Walk into any newer restaurant these days, particularly if it is a franchise, and you will be bombarded with noise. It seems that the combination of an open, somewhat industrial decor and loud music are the status-quo. This combination may increase the 'cool' factor, but does absolutely nothing to help interpersonal communication. Even if you and your partner have normal hearing, a large loud room with noises bouncing around create havoc when it comes to conversation. Couple this with a guest who has even a mild hearing loss and frustration levels will undoubtedly rise. Here are a few things to think about before you head out the door:
1. Do your homework: check on line reviews, perhaps other patrons have commented on the great or not so great atmosphere and ease of hearing. Also look at the Hearing Loss Association of America/Rochester chapter's website. The members post the winners and losers for noise levels in many local restaurants (this is found under the accessibility tab).
2. Check your surroundings: look for rooms that have carpet, lower ceilings, heavier window coverings and perhaps sound absorbing tiles. All of these will cut down on the bouncing around of sound waves, creating a quieter environment.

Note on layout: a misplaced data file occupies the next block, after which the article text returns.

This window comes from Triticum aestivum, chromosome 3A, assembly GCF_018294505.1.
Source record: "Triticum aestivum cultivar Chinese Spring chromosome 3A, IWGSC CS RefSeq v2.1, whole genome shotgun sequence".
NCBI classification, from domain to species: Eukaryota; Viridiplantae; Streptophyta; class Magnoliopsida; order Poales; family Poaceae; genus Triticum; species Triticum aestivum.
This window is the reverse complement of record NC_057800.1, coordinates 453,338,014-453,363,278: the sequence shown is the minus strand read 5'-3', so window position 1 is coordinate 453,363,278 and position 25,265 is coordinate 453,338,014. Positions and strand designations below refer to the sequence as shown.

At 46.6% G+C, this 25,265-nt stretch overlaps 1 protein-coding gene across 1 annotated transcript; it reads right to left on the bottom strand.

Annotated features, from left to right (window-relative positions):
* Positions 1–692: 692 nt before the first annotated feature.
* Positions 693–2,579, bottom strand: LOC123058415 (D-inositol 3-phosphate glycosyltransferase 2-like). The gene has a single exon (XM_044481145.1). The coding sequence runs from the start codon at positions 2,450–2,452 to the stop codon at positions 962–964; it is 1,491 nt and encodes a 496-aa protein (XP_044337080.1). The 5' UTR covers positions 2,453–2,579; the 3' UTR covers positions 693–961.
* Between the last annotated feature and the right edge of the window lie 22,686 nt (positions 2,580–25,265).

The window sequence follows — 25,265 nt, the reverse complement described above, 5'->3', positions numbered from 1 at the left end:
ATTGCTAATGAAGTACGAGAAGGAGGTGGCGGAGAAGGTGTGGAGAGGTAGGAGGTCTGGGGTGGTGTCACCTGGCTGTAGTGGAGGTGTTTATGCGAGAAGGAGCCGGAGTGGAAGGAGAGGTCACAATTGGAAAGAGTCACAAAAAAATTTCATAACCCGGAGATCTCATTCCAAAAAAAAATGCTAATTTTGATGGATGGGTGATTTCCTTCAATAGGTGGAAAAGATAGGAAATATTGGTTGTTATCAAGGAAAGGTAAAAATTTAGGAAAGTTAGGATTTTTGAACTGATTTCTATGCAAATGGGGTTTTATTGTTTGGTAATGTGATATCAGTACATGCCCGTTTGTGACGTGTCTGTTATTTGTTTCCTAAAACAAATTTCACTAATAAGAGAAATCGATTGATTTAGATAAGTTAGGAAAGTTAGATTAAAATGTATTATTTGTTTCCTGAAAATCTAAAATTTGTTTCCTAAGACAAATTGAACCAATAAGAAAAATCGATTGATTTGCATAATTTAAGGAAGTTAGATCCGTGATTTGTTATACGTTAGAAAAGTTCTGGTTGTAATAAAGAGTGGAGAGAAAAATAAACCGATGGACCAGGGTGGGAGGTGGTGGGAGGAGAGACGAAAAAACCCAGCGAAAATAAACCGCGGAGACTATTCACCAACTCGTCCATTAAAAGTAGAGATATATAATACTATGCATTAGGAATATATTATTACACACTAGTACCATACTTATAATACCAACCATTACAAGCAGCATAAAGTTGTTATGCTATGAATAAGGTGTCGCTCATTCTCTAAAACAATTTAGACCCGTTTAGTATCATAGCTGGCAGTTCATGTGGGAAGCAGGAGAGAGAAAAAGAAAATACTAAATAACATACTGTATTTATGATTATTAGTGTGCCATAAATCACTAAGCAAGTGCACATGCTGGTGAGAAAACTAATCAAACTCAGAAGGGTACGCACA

3. Seating options: ask for a booth or table in the corner of the room, but not near the kitchen. Sitting in the middle of a busy dining room is the worst option. The corners are a bit more protected from the ambient noise. If possible, chose a table that has adequate lighting, but not direct sunlight streaming through a window. Being able to see the speaker's face is a huge help when understanding speech. Even those with awesome hearing get a lot of information from visual cues.
4. Timing: try dining in the off hours, when crowds are thinner. Obviously, there will be less noise and who knows, maybe the service will be better too!
5. Advocate, advocate, advocate! Remember we are the patrons spending our hard earned money! As mentioned before, requesting a table in a part of the dining room, or perhaps side room, is a way to advocate for your self and your party. If the music is loud , ask the dining room manager to turn down the level of the music. Although, we cannot go into an establishment and change everything, some minor tweaks may be possible. If enough people ask to have the music turned down, perhaps the message will get through that it's too loud.
6. Don't talk with your mouthful: Okay, this may be unnecessary to mention, but it can greatly hamper speech intelligibility, and of course it just plain bad manners!